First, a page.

Friday, 25 May 2018

American Express + Starwood Preferred Guest = 34,000 Avios

Earlier this year, I noticed a post at Head for Points which flagged up the potential to earn 25,000 for signing up for two American Express credit cards and meeting a relatively low minimum spend target in 90 days.

Having just completed the process (there was a delay in starting as I was working towards a minimum Gold spend), I discovered that there were actually 34,000 Avios available. The following steps give the process for maximising this collection opportunity.

The process demands a couple with the same address to be working on this together. For the sake of argument, I have called them Rapunzel and Flynn to help get through this tangled process.

  1. Both Rapunzel and Flynn need to sign up for free Starwood Preferred Guest membership at Both accounts need to have the same home address. Make a note of the membership numbers as they are needed later.
  2. Rapunzel needs to sign up for an American Express Starwood Preferred Guest Credit Card. Following this referral link earns an extra 1,000 SPG points when the minimum spend is hit. If she just signs up via the American Express website directly, she will miss out on this 1,000 points. As part of the application process, she will need to enter her SPG membership number. There is a £75 annual fee for this card which is refunded pro rata when it is cancelled.
  3. When Rapunzel's card arrives, she needs to spend £1,000 within the first 90 days. For this she earns the 1,000 points on the spend, and a bonus 10,000 for spending £1,000 within 90 days. (I use a combination of billhop and SumUp to ensure that the spend is as close to £1,000 as possible so as not to waste any odd points.)
  4. While she is spending her £1,000, Rapunzel needs to generate a referral code for Flynn via her online account.
  5. Flynn should then apply for his SPG card via the link he has received. Rapunzel will earn 5,000 points for having referred him.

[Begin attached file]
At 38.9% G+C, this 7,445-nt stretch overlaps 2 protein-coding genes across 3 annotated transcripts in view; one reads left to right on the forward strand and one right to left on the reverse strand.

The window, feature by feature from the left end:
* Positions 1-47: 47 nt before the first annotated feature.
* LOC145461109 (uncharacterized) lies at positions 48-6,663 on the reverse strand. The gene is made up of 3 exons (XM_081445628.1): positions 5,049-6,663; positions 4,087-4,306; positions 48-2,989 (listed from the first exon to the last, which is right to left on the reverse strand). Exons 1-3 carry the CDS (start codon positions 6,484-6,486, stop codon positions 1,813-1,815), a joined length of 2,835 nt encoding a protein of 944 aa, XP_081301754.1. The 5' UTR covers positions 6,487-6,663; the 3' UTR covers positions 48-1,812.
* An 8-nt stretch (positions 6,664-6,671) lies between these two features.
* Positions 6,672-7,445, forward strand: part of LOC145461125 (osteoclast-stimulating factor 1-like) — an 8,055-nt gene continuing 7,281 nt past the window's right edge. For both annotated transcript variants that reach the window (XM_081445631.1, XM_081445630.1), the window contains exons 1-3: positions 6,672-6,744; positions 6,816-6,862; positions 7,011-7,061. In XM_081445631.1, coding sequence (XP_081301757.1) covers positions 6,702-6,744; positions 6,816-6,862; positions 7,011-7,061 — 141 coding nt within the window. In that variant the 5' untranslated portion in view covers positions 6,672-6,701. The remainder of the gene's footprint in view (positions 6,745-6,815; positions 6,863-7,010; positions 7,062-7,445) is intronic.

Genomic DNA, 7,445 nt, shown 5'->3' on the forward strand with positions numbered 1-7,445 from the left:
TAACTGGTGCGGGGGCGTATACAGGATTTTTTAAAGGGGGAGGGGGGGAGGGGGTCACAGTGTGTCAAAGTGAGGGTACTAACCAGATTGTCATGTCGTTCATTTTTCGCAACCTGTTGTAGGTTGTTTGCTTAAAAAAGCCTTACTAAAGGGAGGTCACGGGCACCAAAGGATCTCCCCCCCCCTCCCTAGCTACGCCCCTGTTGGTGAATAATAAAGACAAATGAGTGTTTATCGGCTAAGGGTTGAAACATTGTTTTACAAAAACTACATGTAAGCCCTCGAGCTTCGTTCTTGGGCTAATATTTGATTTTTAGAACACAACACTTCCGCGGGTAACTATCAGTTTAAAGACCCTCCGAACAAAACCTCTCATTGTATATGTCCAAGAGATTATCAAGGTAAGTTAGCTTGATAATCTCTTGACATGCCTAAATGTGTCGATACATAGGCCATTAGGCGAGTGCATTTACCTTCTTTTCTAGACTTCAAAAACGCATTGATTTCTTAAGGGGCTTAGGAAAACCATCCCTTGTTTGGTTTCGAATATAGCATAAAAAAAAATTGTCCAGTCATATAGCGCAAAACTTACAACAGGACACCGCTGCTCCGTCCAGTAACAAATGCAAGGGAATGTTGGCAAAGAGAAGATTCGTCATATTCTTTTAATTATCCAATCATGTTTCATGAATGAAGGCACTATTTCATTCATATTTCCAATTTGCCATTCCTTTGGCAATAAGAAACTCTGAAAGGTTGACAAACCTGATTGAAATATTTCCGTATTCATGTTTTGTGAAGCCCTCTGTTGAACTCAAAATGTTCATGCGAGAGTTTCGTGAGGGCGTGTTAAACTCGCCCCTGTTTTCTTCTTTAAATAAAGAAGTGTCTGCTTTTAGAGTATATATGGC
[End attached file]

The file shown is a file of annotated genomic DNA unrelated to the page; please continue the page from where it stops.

6. When Flynn's card arrives, he needs to spend £1,000 within the first 90 days. For this he earns the 1,000 points on the spend, and a bonus 10,000 for spending £1,000 within 90 days. Having been referred by Rapunzel, he also earns an additional bonus 1,000 points on the spend.
  7. When Rapunzel's 17,000 points have transferred to her SPG account and she has paid off her bill (which will have included the annual fee), she needs to cancel her Amex SPG card.
  8. When Flynn's 12,000 points have been transferred to his SPG account and he has paid off her bill (which will have included the annual fee), he needs to cancel his Amex SPG card.
  9. Flynn will then need to visit 'Pass the Starpoints, please' link when signed into his SPG account and transfer his 12,000 SPG points to Rapunzel's account.
  10. Finally, Rapunzel will need to transfer the combined 29,000 SPG points to her BA account via 'Transfer AirMiles' link when signed into her SPG account. As she is transferring over 20,000 points, she is awarded a bonus 5,000 Avios.
When you cancel an American Express card, you will receive a final statement which will have a credit balance for the pro rata refund of the annual fee. When this arrives, you will need to contact American Express and they will either arrange this to be returned to a bank account or credited to the balance of any other American Express card you may hold.

Having cancelled the Amex SPG cards, there is a minimum wait of six months from the date of cancellation before you will be entitled to earn any sign up bonuses on the cards again.

The original HfP post includes various other ways in which to use the amassed SPG points, but for Avios collectors, these are the 10 steps.

Tuesday, 15 August 2017

English Resources from ZigZag

A couple of years ago, I discovered that ZigZag Education offers the opportunity for people to review their resources before publication through their author portal. Reviewers earn a voucher for their reviews which can be redeemed against ZigZag's resources. Over the past couple of years, I have reviewed several resources and was able to buy some £200-worth of resources for my department last term.

As well as helping to ensure that a largish educational publisher is selling quality resources, I think this is a useful CPD opportunity for teachers, and I have encouraged my staff to sign up to review material.

Below are two reviews (the questions are predefined) which I have written for ZigZag: I purchased the A-Level Language one for the department, and I confess I found some useful ideas in the GCSE Literature one which I duly borrowed, but careful budgeting meant I could not justify buying it to supplement the work staff had already put into our own lesson planning and resources.